Friday, March 27, 2009

"The blood-dimmed tide is loosed"

R.R. Reno writes about David Hart's Atheist Delusions: The Christian Revolution and Its Fashionable Enemies in the current First Things. Hart is concerned with "the preachers and 'tireless tractarians' of 'the gospel of unbelief'” and finds them lacking compared with earlier atheist champions. "'By comparison to these men,' writes Hart, referring to the serious atheists, 'today’s gadflies seem far lazier, less insightful, less subtle, less refined, more emotional, more ethically complacent, and far more interested in facile simplifications of history than in sober and demanding investigations of what Christianity has been or is.'" From the article:
In itself unbelief is not something to dismiss, and certainly many unbelievers compel attention and respect. “But,” as Hart writes.., “atheism that consists in vacuous arguments afloat on oceans of historical ignorance, made turbulent by storms of strident self-righteousness, is as contemptible as any other form of dreary fundamentalism.” ....

Hart goes on to show how...cartoonish pictures of Christian persecution, intolerance, and lust for religious warfare cannot stand up to judicious historical analysis. To these topics he adds some very important observations about our supposedly modern, rational, and progressive age. “We live now,” he writes, “in the wake of the most monstrously violent century in human history, during which the secular order (on both the political right and the political left), freed from the authority of religion, showed itself willing to kill on an unprecedented scale and with an ease of conscience worse than merely depraved. If ever an age deserved to be thought an age of darkness, it is surely ours.” ....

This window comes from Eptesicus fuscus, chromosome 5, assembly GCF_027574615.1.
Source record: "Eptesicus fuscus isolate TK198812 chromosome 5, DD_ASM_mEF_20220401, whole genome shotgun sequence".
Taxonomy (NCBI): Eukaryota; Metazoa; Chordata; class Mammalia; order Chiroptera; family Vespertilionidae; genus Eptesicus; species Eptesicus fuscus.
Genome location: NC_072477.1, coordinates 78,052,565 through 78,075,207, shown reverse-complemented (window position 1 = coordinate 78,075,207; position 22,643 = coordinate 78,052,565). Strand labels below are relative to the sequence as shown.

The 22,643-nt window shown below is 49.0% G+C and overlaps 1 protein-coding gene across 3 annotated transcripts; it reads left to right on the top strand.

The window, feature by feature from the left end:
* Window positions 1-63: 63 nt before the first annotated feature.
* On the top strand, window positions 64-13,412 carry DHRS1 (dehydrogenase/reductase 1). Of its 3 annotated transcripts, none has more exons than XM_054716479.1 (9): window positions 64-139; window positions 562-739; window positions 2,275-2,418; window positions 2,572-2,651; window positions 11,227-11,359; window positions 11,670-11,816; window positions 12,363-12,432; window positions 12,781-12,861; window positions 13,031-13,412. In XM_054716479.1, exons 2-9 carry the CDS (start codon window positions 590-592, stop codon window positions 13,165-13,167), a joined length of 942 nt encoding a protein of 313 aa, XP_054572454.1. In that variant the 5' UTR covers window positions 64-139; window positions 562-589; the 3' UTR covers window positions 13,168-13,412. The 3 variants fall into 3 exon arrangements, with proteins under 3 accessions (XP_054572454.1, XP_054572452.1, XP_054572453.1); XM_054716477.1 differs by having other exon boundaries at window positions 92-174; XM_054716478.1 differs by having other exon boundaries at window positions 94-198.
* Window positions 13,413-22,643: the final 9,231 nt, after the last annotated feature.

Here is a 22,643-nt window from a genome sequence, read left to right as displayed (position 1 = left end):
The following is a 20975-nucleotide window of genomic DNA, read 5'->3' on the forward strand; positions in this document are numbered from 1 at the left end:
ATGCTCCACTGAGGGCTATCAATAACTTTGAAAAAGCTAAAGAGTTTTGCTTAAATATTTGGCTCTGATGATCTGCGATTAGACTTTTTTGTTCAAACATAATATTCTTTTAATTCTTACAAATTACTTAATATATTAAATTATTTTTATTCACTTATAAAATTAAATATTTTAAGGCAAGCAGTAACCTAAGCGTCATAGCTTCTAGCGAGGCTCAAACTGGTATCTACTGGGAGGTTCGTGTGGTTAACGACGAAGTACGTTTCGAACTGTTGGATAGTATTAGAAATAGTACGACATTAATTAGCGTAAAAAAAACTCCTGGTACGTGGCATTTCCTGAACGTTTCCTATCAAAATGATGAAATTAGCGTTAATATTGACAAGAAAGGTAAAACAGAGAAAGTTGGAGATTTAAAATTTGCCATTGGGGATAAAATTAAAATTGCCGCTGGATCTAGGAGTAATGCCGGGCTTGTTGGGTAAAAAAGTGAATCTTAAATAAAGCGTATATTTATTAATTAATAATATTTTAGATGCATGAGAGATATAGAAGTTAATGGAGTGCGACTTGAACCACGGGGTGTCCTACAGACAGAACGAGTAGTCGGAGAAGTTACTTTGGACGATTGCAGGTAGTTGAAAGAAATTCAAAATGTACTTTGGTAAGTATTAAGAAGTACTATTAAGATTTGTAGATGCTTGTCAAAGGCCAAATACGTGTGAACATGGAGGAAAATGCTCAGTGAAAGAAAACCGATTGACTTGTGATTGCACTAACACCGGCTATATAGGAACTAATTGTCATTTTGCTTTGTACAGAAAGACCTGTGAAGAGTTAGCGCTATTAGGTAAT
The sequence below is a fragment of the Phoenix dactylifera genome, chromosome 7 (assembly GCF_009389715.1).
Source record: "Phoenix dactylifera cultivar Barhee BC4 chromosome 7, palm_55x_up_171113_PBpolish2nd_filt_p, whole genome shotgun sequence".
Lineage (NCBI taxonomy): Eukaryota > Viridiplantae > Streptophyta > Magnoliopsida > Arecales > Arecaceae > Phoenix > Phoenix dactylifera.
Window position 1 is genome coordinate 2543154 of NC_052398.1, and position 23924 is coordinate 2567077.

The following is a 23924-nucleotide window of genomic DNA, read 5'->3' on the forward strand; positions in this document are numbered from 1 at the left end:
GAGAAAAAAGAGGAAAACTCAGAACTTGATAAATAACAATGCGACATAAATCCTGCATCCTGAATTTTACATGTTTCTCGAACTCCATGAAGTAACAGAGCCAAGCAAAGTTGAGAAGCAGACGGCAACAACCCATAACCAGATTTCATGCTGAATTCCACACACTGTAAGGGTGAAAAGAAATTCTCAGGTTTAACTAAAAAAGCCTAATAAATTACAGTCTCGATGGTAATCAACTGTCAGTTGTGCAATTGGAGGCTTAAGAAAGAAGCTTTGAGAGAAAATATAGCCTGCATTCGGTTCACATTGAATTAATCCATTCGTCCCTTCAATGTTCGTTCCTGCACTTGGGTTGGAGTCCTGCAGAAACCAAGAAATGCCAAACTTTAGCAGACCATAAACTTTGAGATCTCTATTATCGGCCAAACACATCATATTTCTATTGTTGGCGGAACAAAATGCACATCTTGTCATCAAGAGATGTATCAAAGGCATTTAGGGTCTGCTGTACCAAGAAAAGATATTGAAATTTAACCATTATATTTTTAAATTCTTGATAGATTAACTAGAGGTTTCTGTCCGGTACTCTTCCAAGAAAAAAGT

We live in a culture eager to put Christianity behind it. What does this augur? By David Hart’s reckoning, we can see nothing terribly promising. .... [A]s Hart notes, “the highest ideals animating the secular project are borrowed ideals,” that is to say, borrowed from the Christian culture out of which modernity sprang. ....

What happens when the borrower denounces the lender? Hart contemplates an answer at the end of the book, in a passage worth quoting at length:
I am apprehensive, I confess, regarding a certain reactive, even counter-revolutionary, movement in late modern thinking, back to the severer spiritual economies of pagan society and away from the high (and admittedly “unrealistic”) personalism and humanism with which the ancient Christian revolution colored - though did not succeed in wholly forming - our cultural conscience. Peter Singer’s meltingly “reasonable” advocacy of prudential infanticide, for instance, naturally reminds one of the ancient world’s practice of exposing supernumerary infants (though lacking the ancient piety that left the ultimate fate of the abandoned child to the gods). It seems to me reasonable to imagine that, increasingly, the religion of the God-man, who summons human beings to become created gods through charity, will be replaced once again by the more ancient religions of the man-god, who wrests his divinity from the intractable material of his humanity, and solely through the exertions of his will. Such a religion will not in all likelihood express itself through a new Caesar, of course, or a new emperor or Führer; its operations will be more “democratically” diffused through society as a whole. But such a religion will always kill and then call it justice, or compassion, or a sad necessity.
.... [more]
FIRST THINGS: On the Square » Blog Archive » For Christ and For the World

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